Friends and colleagues knew Alan Zechariah as a jolly and hearty broadcaster who was true to his craft, writes Dennis Chua
BROADCASTER Alan Zechariah, who died of a heart attack last Tuesday, will always be remembered by friends and fans as an icon of Malaysian English radio.
Before the advent of private radio and television stations in the 1980s, his was one of the foremost voices of English broadcasting, and remained so until his retirement.
The last meeting with Zechariah took place in October last year at Holiday Villa, Subang Jaya. He was among 40 veteran broadcasters of Radio Televisyen Malaysia (RTM) at an informal reunion lunch.
Zechariah, who kept in touch with most of his colleagues, had vowed to meet up with them annually, and preferably at the same venue.
He and fellow broadcasters Constance Haslam-Behr, Ronnie Atkinson, Datin Marina Samad, Datuk Faridah Merican, Fauziah Nawi, Razally Hussein, Amelia Teh, Mustapha Sheriff and Emile Moissinac called themselves The Voices, and aptly so, as they were the pioneers of English radio.
In the reunion, Zechariah, who joined RTM in 1966 and retired in 2000 said he was thrown into the deep end, and learnt fast.
“Team work is very important and you must always remember that your superior is behind you,” he said.
Besides deejaying, Zechariah was a popular television emcee and announcer.
He recalled fondly his experience emceeing the Commonwealth Heads Of Government Conference 1989.
He said: “I was tasked with announcing the VIPs’ names and had to rehearse for their arrival with the then Prime Minister Tun Dr Mahathir Mohamad.”
Zechariah and Dr Mahathir had to stay behind a marked line for the camera crew to record the live telecast.
He apologised to Dr Mahathir for being the only broadcaster to tell his leader to “toe the line”.
“I tried as hard as possible to plan my programmes to be acceptable to listeners. Deejays should be hands-on,” he said of his principles of broadcasting.
Razally, who with Zechariah suggested that The Voices meet up on the last Sunday of every October, said they first met in 1968 in RTM Johor Baru.
“We did the Regional Broadcast from 10.30pm to midnight, and he gave me a test,” Razally said.
“Alan went out for a short while at 10.30pm, leaving me to manage announcements on the radio,” he said. “Little did I know that he was supervising me from outside and gave me the thumbs-up.
“He was a great teacher and friend, and I’ll miss him dearly,” Razally added.
Haslam-Behr, who has lived in France for a decade, described Zechariah as a passionate broadcaster.
She said Zechariah was a peer who always believed that aspiring broadcasters must have good rapport with listeners and remember that “the audience always come first”.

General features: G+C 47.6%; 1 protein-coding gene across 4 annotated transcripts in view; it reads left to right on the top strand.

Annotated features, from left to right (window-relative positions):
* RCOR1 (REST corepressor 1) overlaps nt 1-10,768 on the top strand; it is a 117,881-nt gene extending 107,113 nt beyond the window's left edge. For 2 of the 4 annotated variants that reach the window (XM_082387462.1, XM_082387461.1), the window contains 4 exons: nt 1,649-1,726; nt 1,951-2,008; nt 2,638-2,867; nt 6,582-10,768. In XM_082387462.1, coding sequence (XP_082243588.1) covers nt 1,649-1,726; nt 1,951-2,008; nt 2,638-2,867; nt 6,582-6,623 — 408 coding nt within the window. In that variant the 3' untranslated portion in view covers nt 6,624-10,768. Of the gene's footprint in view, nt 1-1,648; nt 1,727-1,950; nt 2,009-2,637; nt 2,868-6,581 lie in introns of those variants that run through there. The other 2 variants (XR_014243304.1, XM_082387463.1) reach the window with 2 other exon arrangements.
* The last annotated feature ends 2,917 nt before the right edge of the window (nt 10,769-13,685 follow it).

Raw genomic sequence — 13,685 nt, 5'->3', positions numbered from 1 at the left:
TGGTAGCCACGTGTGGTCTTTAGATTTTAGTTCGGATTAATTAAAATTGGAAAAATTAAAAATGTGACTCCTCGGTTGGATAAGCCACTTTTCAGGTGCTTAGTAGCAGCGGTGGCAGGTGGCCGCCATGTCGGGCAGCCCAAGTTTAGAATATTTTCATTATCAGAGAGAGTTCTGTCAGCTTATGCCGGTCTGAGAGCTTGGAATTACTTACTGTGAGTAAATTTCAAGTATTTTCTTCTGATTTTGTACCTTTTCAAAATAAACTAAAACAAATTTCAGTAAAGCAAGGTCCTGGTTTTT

Atkinson described Zechariah as a hale and hearty friend with a superb command of English.
“He was a great guitarist and a fan of sports cars,” reminisced Atkinson, adding: “Alan and I shared a belief that broadcasting is hard work but great fun.”
Atkinson’s son Darren, also a radio presenter, said Zechariah was a dear friend of the family and they shared a love for blues music.
He gave Darren a B.B. King blues guitar book, which he signed “Welcome to the blues” in 1987.
“Alan heard through my father about my love for blues and gave me this book,” said Darren.
Fauziah credits Zechariah, besides Atkinson, Teh and Haslam-Behr as her teachers in broadcasting.
“Alan, among others, taught me that we must work as a team and there should be no diva-like attitudes.”
Teh said Zechariah was a gem amongst broadcasters, who loved his work and respected his fans.
Moissinac said he and Zechariah became close friends because of their passion for music, and broadcasting.
“We shared common principles, most of all to please listeners and prepare work in advance,” he added.
“Alan came to work on a Vespa before graduating to sports cars. He was always fun and jolly to be with.”
Faridah, who was Zechariah’s contemporary on the Blue Network (now Traxx FM), described him as “a gentleman who knew his work and loved it”.
“The last time we met, he was his usual hearty self. We’ve lost a legend in broadcasting and above all, a true professional who loved his craft, colleagues and listeners.”
Former Cabinet Minister Tan Sri Zaleha Ismail, RTM’s English programme organiser from 1964 to 1969, said Zechariah’s passing was a great loss for broadcasting.
Winston Thomas, Zechariah’s contemporary, said: “His heart was as big as his voice. He embraced life and had a sharp intellect. Alan will live on in the hearts of all he has touched.”
Another colleague Reezal Abdullah described Zechariah as a perfectionist who mastered his profession and brought cheer to listeners with his positivity.
In the late 1980s, he produced a show called Music And Songs In Sentimental Mood, later known as Memories Are Made Of These, which Zechariah hosted and was hugely popular throughout its 12-year run.
Zechariah, 71, is survived by his wife Evelyn and son Adam.